nms72 on LibraryThing More than 1 year ago
Easily the most frightening non-fiction book I've ever read. By the time you finish this book you are, at first, comforted by the knowledge that the Zodiac is either dead or too old to keep doing what he loves. Then you realize the world is full of people just like him.
kf4vkp on LibraryThing More than 1 year ago
This book is based on the authors interviews with victims, cops, suspects, and others involved in the Zodiac killings. All suspects are listed under false names as no one has ever been convicted of these crimes. It's a pretty decent book as far as true crime novels go, and is very informative.
Anonymous More than 1 year ago
As a huge fan of Criminal Minds, I first learned about The Zodiac through The BAU. At the time, I lived in Sacramento so when I found out The Zodiacs hunting ground was the Bay Area and parts of Sacramento, I was immediately hooked. I was really fascinated (in a non creepy way) by The Zodiac Killer. I found everything interesting and did all the research I could do to understand why he did the things he did. That is when I bought this book. Usually I hate reading and it takes me a long time to read books, but I loved this book! When I finished it, I was surprised I broke my own time record! This book was super informative and I learned a lot! I especially loved how it was Graysmith's point of view and how he goes through the investigation step by step. As someone who loves to read crime themed books, I really liked how well explains every scene and event to the max detail he experienced. Personally, I also enjoyed the personal point of view that Graysmith included into the book, and that it wasn't just raw facts and evidence. The point of view really adds a handful of character to the book. Plus the pictures were a bonus! The pictures were a huge help to visualize the handwriting and cipher of The Zodiac. Honestly, the little details that he includes in the book are what make it easier to follow and comprehend. For example, each chapter starts off with the date that the event took place. And throughout the chapter when that day ended, he would continue to the next day or major event day by starting off with the complete date. It is little details like that make the investigation easy to follow. But hands down, this is a great book that I would totally read again. I can't wait to start Graysmith's Zodiac Unmasked!
Anonymous More than 1 year ago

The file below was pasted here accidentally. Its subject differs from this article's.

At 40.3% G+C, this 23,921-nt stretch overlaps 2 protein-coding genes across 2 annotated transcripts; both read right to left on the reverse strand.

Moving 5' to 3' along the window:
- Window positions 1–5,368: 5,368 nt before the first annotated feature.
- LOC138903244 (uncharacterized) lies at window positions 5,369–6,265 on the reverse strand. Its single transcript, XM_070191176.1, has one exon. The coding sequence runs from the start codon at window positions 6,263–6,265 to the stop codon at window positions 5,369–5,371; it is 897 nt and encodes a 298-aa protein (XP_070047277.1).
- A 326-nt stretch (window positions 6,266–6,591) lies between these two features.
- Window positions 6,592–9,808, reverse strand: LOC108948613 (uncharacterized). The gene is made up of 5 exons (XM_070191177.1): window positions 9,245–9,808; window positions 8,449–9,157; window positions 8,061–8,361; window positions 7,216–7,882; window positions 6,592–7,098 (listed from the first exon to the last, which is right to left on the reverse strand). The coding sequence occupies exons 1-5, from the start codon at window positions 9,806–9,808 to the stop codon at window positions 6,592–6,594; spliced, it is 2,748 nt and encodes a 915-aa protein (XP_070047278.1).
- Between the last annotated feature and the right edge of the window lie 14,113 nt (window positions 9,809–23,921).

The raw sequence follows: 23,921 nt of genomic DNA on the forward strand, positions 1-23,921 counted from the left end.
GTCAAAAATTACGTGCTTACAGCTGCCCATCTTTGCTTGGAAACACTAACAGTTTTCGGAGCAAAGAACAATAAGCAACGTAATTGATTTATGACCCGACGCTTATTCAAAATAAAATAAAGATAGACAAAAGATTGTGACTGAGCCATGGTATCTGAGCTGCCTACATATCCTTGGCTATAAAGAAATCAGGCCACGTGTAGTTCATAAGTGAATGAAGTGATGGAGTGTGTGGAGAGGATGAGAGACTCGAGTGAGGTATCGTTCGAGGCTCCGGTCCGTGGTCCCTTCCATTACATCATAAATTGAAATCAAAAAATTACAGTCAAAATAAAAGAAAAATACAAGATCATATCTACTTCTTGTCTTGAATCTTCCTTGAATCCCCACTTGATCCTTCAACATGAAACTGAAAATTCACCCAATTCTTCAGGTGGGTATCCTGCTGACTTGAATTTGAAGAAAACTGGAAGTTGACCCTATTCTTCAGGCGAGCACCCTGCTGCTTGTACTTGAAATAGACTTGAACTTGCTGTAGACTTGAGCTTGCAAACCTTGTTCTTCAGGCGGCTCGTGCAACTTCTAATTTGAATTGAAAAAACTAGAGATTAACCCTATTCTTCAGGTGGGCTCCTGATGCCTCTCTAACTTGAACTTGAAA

This book was great. I had nightmares the whole way through. It also doesn't help that I live in Vallejo, where alot of the murders took place, so I recognized all the streets and I know the area of Santa Rosa and alot of the places that were mentioned in Sonoma county, Marin county, and San Francisco. If you want to get this book, don't hesitate. The movie sucked compared to this book. I really didn't like the movie because it does not cover even 25% of what really happened. The movie skips over alot.
diana45 More than 1 year ago
This was a very interesting and informative book. I learned a lot I didn't know prior to reading the book. Graysmith does a great job with making the book absorbing, and he is very good with organization. Very great book, I would recommend to anyone.
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Pasidina More than 1 year ago
This is a riviting, spine tingling book. This book takes you in the crimes, as if you were investigating them. Since there are no absolutions to the crimes it definately leaves you wondering. If you like books based on true accounts this is definately the book for you.
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This book gets into more detail than the movie. If you like true crime, this book is for you.
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ShakespeareInLove More than 1 year ago
Robert Graysmith did an incredible job of putting together this story of the Zodiac Killer. He did outstanding research, and detailing when writing. This is the best true crime book I have ever read. It's a keeper in my library because of the details, each time I read it, I discover something new. I love that Mr. Graysmith leaves nothing out or to the imagination....that's what makes his thriller #1 for me.